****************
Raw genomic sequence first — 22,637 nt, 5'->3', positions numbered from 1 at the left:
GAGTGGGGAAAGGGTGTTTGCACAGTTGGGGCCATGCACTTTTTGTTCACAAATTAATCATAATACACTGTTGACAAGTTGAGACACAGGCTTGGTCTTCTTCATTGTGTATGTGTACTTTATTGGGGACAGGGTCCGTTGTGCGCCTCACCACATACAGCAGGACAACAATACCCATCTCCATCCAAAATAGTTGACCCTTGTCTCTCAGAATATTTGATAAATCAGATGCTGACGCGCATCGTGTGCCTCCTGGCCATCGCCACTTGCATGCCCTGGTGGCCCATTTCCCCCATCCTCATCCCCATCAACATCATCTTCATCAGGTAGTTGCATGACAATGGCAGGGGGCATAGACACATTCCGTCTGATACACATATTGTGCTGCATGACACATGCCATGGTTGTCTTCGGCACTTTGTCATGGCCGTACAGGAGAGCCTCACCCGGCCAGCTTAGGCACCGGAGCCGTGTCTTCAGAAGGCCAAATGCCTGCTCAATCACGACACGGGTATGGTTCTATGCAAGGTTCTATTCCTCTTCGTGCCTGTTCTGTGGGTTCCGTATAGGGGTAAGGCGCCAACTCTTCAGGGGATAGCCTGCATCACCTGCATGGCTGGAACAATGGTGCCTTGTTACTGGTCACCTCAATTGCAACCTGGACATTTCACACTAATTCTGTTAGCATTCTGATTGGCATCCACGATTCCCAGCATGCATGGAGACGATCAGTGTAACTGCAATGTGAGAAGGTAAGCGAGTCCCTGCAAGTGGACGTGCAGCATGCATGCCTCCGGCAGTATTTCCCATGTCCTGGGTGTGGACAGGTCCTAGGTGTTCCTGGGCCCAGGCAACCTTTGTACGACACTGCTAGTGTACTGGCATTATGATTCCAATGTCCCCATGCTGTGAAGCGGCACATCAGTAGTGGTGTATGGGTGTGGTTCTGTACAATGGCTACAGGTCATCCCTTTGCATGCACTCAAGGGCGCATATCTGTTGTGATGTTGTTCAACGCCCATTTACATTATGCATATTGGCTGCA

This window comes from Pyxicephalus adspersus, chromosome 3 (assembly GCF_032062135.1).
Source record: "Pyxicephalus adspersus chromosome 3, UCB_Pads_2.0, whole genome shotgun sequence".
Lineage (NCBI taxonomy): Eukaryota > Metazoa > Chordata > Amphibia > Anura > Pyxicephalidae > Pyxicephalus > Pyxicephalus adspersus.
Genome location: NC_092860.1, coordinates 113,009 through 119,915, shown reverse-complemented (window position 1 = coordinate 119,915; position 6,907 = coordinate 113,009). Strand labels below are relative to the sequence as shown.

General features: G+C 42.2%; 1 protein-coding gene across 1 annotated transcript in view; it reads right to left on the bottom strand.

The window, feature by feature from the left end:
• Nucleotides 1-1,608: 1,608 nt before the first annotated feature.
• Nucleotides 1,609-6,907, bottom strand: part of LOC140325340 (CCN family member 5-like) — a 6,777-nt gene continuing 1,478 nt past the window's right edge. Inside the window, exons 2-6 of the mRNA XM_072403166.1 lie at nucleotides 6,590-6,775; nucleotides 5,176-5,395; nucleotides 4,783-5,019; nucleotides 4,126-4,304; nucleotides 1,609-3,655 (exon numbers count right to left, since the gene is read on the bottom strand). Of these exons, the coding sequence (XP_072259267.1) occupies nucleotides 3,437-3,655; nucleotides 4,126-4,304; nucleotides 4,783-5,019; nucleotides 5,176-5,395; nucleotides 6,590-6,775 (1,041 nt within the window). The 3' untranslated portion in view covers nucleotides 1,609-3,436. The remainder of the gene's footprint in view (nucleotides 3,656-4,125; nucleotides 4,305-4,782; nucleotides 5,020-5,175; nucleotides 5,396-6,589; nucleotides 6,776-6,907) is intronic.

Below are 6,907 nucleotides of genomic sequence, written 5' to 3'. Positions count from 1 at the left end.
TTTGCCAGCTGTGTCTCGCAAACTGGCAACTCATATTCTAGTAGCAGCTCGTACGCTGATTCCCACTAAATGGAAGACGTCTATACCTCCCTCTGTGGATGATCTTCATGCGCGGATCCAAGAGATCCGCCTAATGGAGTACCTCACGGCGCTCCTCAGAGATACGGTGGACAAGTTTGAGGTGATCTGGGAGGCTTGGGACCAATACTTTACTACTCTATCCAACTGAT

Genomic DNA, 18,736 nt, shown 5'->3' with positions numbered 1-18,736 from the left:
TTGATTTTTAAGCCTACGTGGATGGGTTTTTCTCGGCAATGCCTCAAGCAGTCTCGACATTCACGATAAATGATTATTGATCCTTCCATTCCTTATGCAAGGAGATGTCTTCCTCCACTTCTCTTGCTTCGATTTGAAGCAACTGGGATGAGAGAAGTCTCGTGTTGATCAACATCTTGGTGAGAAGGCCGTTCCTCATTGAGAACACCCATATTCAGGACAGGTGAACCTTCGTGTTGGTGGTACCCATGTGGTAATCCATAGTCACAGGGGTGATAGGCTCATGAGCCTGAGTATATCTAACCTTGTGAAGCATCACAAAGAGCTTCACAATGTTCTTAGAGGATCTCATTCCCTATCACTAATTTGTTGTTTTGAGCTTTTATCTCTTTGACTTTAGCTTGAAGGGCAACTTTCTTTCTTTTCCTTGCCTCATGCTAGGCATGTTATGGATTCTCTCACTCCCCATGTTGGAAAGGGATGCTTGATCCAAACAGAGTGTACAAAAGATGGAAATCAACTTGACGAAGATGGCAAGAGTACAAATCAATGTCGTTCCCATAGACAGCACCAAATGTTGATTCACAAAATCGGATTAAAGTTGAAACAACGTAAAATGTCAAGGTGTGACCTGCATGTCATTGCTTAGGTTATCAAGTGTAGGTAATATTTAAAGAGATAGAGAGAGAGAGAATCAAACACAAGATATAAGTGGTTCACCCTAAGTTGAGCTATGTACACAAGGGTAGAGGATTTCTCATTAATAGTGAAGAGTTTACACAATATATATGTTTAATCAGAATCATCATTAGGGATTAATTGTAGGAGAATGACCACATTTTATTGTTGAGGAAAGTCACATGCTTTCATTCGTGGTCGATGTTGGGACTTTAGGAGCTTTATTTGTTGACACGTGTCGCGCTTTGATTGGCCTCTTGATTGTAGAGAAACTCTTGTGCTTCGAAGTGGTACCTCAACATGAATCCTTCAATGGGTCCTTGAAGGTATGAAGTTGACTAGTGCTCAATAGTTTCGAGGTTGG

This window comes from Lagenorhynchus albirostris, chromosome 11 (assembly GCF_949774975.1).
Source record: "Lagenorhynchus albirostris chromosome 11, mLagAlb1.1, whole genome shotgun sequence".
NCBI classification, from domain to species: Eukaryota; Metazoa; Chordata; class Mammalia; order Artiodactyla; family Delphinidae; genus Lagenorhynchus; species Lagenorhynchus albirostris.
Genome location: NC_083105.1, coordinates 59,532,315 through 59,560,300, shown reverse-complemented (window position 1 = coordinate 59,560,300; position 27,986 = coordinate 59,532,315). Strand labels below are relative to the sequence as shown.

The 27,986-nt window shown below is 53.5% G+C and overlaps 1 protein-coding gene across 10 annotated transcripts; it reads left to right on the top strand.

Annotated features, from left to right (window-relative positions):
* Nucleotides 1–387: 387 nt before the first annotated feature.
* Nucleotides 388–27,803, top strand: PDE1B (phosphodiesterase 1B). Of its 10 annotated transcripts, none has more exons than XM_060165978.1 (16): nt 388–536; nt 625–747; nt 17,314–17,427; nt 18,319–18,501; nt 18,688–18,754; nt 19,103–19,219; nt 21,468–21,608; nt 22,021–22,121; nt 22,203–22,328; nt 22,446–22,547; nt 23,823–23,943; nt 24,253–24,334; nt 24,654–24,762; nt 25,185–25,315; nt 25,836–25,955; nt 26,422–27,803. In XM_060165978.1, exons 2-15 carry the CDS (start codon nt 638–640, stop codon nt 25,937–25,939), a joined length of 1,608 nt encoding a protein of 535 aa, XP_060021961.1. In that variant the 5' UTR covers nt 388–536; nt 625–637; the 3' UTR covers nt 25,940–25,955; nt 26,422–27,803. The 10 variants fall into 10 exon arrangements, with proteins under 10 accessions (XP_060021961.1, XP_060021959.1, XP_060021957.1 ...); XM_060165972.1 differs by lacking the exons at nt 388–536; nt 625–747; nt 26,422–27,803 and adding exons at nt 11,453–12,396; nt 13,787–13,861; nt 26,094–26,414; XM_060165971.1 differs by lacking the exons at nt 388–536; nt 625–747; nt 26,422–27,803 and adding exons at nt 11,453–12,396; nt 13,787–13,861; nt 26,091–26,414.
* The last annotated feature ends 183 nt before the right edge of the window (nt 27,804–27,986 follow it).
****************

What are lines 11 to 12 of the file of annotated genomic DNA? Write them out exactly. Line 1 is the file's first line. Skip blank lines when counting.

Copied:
Below are 6,907 nucleotides of genomic sequence, written 5' to 3'. Positions count from 1 at the left end.
TTTGCCAGCTGTGTCTCGCAAACTGGCAACTCATATTCTAGTAGCAGCTCGTACGCTGATTCCCACTAAATGGAAGACGTCTATACCTCCCTCTGTGGATGATCTTCATGCGCGGATCCAAGAGATCCGCCTAATGGAGTACCTCACGGCGCTCCTCAGAGATACGGTGGACAAGTTTGAGGTGATCTGGGAGGCTTGGGACCAATACTTTACTACTCTATCCAACTGAT